Yes. MLS policy and rules require that a listing broker specify on each listing what compensation is offered to other MLS participants for their services in the sale of that listing. Such offers must be unconditional except that entitlement to compensation is determined by the cooperating broker’s performance as the procuring cause of the sale. The offer you described appears to be conditional and therefore prohibited by the MLS policy and rules.
I saw a listing in the MLS that offered compensation for cooperating brokers of that MLS. The listing broker wrote in the agent remarks that the compensation offered would be reduced if the contract closed after a certain date. Does this violate MLS rules?
I listed a rental property in the MLS and offered compensation to other MLS participants. Another broker who is an MLS participant saw my listing and submitted her client’s lease application to me. After the landlord accepted her client’s application and executed the lease, the broker told me I must sign the Agreement Between Brokers for Residential Leases. Do I have to sign the agreement?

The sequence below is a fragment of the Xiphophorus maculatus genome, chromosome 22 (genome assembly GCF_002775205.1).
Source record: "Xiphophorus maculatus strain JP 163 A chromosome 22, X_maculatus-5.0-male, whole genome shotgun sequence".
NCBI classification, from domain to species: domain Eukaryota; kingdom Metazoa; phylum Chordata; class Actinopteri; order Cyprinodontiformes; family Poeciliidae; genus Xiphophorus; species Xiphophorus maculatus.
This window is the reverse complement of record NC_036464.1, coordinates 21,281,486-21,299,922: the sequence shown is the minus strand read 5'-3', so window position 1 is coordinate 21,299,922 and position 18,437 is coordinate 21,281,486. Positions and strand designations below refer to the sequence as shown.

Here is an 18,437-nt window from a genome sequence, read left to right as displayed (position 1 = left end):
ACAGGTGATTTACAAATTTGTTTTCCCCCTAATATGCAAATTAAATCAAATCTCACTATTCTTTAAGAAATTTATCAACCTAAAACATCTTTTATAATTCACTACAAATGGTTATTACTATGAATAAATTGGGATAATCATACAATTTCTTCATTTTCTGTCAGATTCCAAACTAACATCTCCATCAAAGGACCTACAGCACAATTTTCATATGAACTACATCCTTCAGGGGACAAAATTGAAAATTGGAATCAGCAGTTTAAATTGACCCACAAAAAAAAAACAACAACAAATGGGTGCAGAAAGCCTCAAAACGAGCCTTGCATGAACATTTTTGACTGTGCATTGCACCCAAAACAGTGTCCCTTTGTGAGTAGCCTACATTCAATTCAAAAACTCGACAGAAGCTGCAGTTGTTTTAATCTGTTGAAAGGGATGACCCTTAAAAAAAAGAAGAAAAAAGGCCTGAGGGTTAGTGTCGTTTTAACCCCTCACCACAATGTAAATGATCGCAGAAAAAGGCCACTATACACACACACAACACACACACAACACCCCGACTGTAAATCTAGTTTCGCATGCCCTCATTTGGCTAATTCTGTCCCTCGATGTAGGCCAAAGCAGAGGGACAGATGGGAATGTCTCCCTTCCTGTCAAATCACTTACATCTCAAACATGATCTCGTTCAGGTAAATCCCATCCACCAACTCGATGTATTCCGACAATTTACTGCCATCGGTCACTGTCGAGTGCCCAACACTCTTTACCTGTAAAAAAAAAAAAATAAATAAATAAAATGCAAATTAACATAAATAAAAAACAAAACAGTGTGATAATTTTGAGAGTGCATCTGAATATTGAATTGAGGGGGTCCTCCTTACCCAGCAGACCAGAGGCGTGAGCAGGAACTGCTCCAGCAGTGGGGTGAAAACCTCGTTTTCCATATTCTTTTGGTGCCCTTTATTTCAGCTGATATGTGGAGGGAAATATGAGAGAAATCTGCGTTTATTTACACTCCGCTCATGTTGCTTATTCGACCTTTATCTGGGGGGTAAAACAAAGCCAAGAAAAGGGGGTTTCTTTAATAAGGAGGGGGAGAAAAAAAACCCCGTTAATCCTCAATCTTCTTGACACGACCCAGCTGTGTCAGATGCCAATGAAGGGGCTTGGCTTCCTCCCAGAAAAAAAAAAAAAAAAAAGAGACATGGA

No. An offer of compensation in the MLS becomes enforceable when the cooperating broker is the procuring cause. No other agreement is necessary.
Some brokers find the Agreement Between Brokers for Residential Leases (TAR 2002) beneficial, since it specifies a time frame for payment, and covers compensation for lease renewals and sales. Still, an agreement between brokers is not required to enforce the offer of compensation specified in the MLS.
My seller just entered into a contract with a buyer whose broker doesn’t participate in my MLS. The buyer’s broker says I must pay him the compensation I offered with my MLS listing when the sale closes. Is that true?
No. A listing broker’s offer of compensation in the MLS only applies to other MLS participants and cannot be enforced by a nonparticipant. You and the nonparticipating broker can negotiate other compensation using the Registration Agreement Between Brokers (TAR 2402) form.